With all that control though, there is still the chaos; we can’t get rid of it. We can’t predict absolutely what is going to happen from one day to the next, so why should we bother? Today I feel good, and have not considered harm or suicide. The sun is out, I am enjoying life, hey let’s grab a beer and talk crap. However, tomorrow will be different, tomorrow will be a new experience with new emotions; and if I consider harm tomorrow, then that is my choice as much as it is my choice to acknowledge and choose my reaction. 

Being put on tablets was not my choice it was the choice of the doctor. It was the choice of a society who thinks everything is cured with a pill. 

When I discovered the art of mindfulness, I realised that my emotions are mine. I have full ownership of what I am feeling – good or bad. If I am happy, it is because I have chosen to be that way. I am to blame, I have full responsibility over me. My depression is mine, and once I got that into my head I felt free of it. 

I still have depression, because my mind is chaotic like the weather and the universe. Now though it does not scare me because it is my emotion. The high and lows are mine, I own them and I choose how to react to them. If I feel like shit I feel like shit and I just acknowledge and then see if it goes. Mindfulness has helped me far more than any AD’s or CBT has. It has taught me that my thoughts are just that, thoughts, they do not make me a bad or ill person. 

If you need any help with your emotions please seek it out. Mind are a wonderful charity, and there are many others, like The Samaritans. If you want to see what I offer, my mindful workshop uses the arts to boost our emotional wellbeing. You can find it on the Home page above. We all have a choice, and I choose to live with all my emotions knowing that happiness will always move into sadness. That is life, and I want to live all of it.

Mind are @

The Samaritans are @

I am @

To find out about my latest workshop, and purchase it, click here

Published by zacthrav

writer - performer and general lover...that doesn't mean I love generals...of movies and pop culture. Tackling Mental Health using my super powers.

4 thoughts on “The Chaos Theory and the Brain

  1. I’ve not read chaos theory in close to two decades now, but wasn’t the point of chaos theory that the universe and everything in it may seem chaotic, but that it is actually orderly, it’s just that we may not always be able to see that order?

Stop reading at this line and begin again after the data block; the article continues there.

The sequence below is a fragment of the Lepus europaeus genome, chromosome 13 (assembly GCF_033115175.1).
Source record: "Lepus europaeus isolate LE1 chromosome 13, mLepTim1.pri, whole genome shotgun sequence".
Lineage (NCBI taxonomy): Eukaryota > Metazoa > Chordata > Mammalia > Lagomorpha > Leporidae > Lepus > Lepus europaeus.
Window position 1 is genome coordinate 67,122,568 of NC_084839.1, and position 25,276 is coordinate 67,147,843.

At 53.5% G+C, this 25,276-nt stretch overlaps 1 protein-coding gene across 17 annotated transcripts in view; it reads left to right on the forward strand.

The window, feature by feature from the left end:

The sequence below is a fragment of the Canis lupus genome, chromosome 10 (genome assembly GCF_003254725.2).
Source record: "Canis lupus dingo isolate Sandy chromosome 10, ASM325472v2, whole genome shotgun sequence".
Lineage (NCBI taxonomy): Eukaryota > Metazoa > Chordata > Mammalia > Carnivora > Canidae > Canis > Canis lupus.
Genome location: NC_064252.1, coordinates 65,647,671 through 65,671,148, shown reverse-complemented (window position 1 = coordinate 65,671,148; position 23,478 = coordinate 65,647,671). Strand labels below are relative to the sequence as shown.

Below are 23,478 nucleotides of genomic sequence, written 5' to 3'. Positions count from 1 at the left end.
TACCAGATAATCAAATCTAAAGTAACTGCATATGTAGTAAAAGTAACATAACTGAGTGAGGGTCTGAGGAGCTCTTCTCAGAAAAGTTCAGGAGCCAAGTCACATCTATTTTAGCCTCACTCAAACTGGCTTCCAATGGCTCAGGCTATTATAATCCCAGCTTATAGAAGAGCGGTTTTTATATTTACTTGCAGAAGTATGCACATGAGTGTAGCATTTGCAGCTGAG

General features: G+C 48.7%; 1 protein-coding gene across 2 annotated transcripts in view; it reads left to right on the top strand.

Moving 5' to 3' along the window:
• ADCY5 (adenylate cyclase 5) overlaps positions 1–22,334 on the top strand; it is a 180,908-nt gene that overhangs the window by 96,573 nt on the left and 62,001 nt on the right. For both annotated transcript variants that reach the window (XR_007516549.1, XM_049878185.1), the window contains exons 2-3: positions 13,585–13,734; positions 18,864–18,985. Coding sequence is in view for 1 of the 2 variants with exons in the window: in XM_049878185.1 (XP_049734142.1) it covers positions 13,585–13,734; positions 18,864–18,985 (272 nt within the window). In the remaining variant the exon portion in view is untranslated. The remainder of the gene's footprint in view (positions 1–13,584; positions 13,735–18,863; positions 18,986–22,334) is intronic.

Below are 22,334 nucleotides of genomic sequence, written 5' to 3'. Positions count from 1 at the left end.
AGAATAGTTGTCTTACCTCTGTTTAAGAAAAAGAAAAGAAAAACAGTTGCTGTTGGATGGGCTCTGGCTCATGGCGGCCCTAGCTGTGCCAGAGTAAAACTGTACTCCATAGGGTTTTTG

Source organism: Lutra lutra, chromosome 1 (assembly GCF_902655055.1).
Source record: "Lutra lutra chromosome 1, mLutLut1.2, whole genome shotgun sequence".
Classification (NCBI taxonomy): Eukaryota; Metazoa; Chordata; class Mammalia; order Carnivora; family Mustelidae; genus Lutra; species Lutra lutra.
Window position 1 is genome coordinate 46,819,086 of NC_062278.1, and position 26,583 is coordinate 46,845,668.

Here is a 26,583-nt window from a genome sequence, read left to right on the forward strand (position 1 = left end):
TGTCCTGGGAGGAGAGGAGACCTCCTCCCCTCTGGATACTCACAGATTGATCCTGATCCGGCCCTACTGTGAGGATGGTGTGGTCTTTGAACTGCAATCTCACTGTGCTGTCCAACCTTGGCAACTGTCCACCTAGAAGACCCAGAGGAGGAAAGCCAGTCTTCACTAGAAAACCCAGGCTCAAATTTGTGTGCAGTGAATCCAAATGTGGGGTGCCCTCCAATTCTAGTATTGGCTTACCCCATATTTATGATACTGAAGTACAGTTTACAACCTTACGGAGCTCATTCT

1. Yes, you could be right; my brain gets a little frazzled by it. I sort of used it to liken our thought processes to an orderly chaos, in that we start thinking of one thing and then we drift into a different place completely. I’m very much of the belief that people with depression are not wrong for having depression, but we are being made to see it as something that is wrong, which I feel makes it worse. We are emotional creatures, and when we feel bad that is just as ok as feeling good. Thanks for commenting; I did like your Star Trek post, very good.


  2. Lovely post and thanks for sharing your on depression. Teo of my sisters suffers from it, and when they are in their low moments it truly takes them quite some time to get out of it (even with medication). Mindfulness is such a powerful tool that I think is often overlooked by so many professionals. They are quick to go the traditional route of CBT. Mindfulness helps to ground you and center you in the present, and it really helps.

    Liked by 1 person

    1. Thank you. You are quite right. Mindfulness is such an old technique but not used very often in the Western world. When I came across it I was amazed at its power and how it has transformed my life, enabling me to talk openly about my depression. I appreciate your time and comment, I hope that you all keep healthy and happy.